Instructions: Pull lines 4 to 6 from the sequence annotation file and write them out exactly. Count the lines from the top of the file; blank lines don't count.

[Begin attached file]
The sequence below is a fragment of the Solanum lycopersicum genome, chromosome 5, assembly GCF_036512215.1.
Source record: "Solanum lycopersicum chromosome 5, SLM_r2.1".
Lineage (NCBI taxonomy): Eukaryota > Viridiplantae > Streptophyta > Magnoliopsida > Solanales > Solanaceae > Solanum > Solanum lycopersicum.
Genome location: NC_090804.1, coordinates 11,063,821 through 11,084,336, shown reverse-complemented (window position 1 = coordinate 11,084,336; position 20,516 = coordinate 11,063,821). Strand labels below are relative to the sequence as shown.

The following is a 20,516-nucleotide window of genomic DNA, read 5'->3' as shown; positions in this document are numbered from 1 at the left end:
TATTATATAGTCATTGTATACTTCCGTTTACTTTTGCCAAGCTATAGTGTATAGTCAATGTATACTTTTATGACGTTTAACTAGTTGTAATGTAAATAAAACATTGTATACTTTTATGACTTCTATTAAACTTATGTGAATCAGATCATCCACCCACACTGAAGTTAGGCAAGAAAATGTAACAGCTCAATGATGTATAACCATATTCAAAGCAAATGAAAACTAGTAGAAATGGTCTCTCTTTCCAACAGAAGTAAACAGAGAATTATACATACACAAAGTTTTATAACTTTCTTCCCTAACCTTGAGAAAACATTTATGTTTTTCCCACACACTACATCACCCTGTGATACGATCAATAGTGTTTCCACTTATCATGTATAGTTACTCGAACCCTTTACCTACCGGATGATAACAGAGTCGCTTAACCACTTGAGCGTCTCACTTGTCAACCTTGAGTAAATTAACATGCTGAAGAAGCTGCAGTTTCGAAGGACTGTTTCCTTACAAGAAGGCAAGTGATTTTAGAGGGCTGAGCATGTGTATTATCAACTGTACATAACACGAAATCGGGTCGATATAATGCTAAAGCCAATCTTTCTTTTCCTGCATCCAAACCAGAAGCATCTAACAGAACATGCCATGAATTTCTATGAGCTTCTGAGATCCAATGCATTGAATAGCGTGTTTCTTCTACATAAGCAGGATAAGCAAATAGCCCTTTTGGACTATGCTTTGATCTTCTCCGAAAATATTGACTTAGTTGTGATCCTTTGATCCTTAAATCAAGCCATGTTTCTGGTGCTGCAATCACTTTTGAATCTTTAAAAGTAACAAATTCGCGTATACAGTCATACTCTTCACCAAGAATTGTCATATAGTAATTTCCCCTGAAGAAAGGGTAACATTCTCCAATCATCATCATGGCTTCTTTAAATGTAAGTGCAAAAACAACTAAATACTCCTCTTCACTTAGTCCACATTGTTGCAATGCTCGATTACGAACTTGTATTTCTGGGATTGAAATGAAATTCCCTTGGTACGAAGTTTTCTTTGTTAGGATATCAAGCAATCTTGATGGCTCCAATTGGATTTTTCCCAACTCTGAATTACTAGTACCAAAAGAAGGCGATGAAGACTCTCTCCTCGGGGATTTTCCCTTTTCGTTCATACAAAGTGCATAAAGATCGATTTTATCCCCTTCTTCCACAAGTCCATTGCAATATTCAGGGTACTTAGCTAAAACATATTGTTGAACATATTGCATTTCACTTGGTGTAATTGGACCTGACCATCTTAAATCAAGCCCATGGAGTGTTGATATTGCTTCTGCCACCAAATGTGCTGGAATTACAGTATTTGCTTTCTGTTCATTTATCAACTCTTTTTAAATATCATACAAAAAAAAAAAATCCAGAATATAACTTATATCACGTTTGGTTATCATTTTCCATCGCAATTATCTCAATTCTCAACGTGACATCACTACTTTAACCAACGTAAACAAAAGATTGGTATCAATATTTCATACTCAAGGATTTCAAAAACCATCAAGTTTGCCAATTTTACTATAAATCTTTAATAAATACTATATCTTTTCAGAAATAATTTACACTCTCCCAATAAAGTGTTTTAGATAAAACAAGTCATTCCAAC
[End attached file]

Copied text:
Genome location: NC_090804.1, coordinates 11,063,821 through 11,084,336, shown reverse-complemented (window position 1 = coordinate 11,084,336; position 20,516 = coordinate 11,063,821). Strand labels below are relative to the sequence as shown.

The following is a 20,516-nucleotide window of genomic DNA, read 5'->3' as shown; positions in this document are numbered from 1 at the left end:
TATTATATAGTCATTGTATACTTCCGTTTACTTTTGCCAAGCTATAGTGTATAGTCAATGTATACTTTTATGACGTTTAACTAGTTGTAATGTAAATAAAACATTGTATACTTTTATGACTTCTATTAAACTTATGTGAATCAGATCATCCACCCACACTGAAGTTAGGCAAGAAAATGTAACAGCTCAATGATGTATAACCATATTCAAAGCAAATGAAAACTAGTAGAAATGGTCTCTCTTTCCAACAGAAGTAAACAGAGAATTATACATACACAAAGTTTTATAACTTTCTTCCCTAACCTTGAGAAAACATTTATGTTTTTCCCACACACTACATCACCCTGTGATACGATCAATAGTGTTTCCACTTATCATGTATAGTTACTCGAACCCTTTACCTACCGGATGATAACAGAGTCGCTTAACCACTTGAGCGTCTCACTTGTCAACCTTGAGTAAATTAACATGCTGAAGAAGCTGCAGTTTCGAAGGACTGTTTCCTTACAAGAAGGCAAGTGATTTTAGAGGGCTGAGCATGTGTATTATCAACTGTACATAACACGAAATCGGGTCGATATAATGCTAAAGCCAATCTTTCTTTTCCTGCATCCAAACCAGAAGCATCTAACAGAACATGCCATGAATTTCTATGAGCTTCTGAGATCCAATGCATTGAATAGCGTGTTTCTTCTACATAAGCAGGATAAGCAAATAGCCCTTTTGGACTATGCTTTGATCTTCTCCGAAAATATTGACTTAGTTGTGATCCTTTGATCCTTAAATCAAGCCATGTTTCTGGTGCTGCAATCACTTTTGAATCTTTAAAAGTAACAAATTCGCGTATACAGTCATACTCTTCACCAAGAATTGTCATATAGTAATTTCCCCTGAAGAAAGGGTAACATTCTCCAATCATCATCATGGCTTCTTTAAATGTAAGTGCAAAAACAACTAAATACTCCTCTTCACTTAGTCCACATTGTTGCAATGCTCGATTACGAACTTGTATTTCTGGGATTGAAATGAAATTCCCTTGGTACGAAGTTTTCTTTGTTAGGATATCAAGCAATCTTGATGGCTCCAATTGGATTTTTCCCAACTCTGAATTACTAGTACCAAAAGAAGGCGATGAAGACTCTCTCCTCGGGGATTTTCCCTTTTCGTTCATACAAAGTGCATAAAGATCGATTTTATCCCCTTCTTCCACAAGTCCATTGCAATATTCAGGGTACTTAGCTAAAACATATTGTTGAACATATTGCATTTCACTTGGTGTAATTGGACCTGACCATCTTAAATCAAGCCCATGGAGTGTTGATATTGCTTCTGCCACCAAATGTGCTGGAATTACAGTATTTGCTTTCTGTTCATTTATCAACTCTTTTTAAATATCATACAAAAAAAAAAAATCCAGAATATAACTTATATCACGTTTGGTTATCATTTTCCATCGCAATTATCTCAATTCTCAACGTGACATCACTACTTTAACCAACGTAAACAAAAGATTGGTATCAATATTTCATACTCAAGGATTTCAAAAACCATCAAGTTTGCCAATTTTACTATAAATCTTTAATAAATACTATATCTTTTCAGAAATAATTTACACTCTCCCAATAAAGTGTTTTAGATAAAACAAGTCATTCCAAC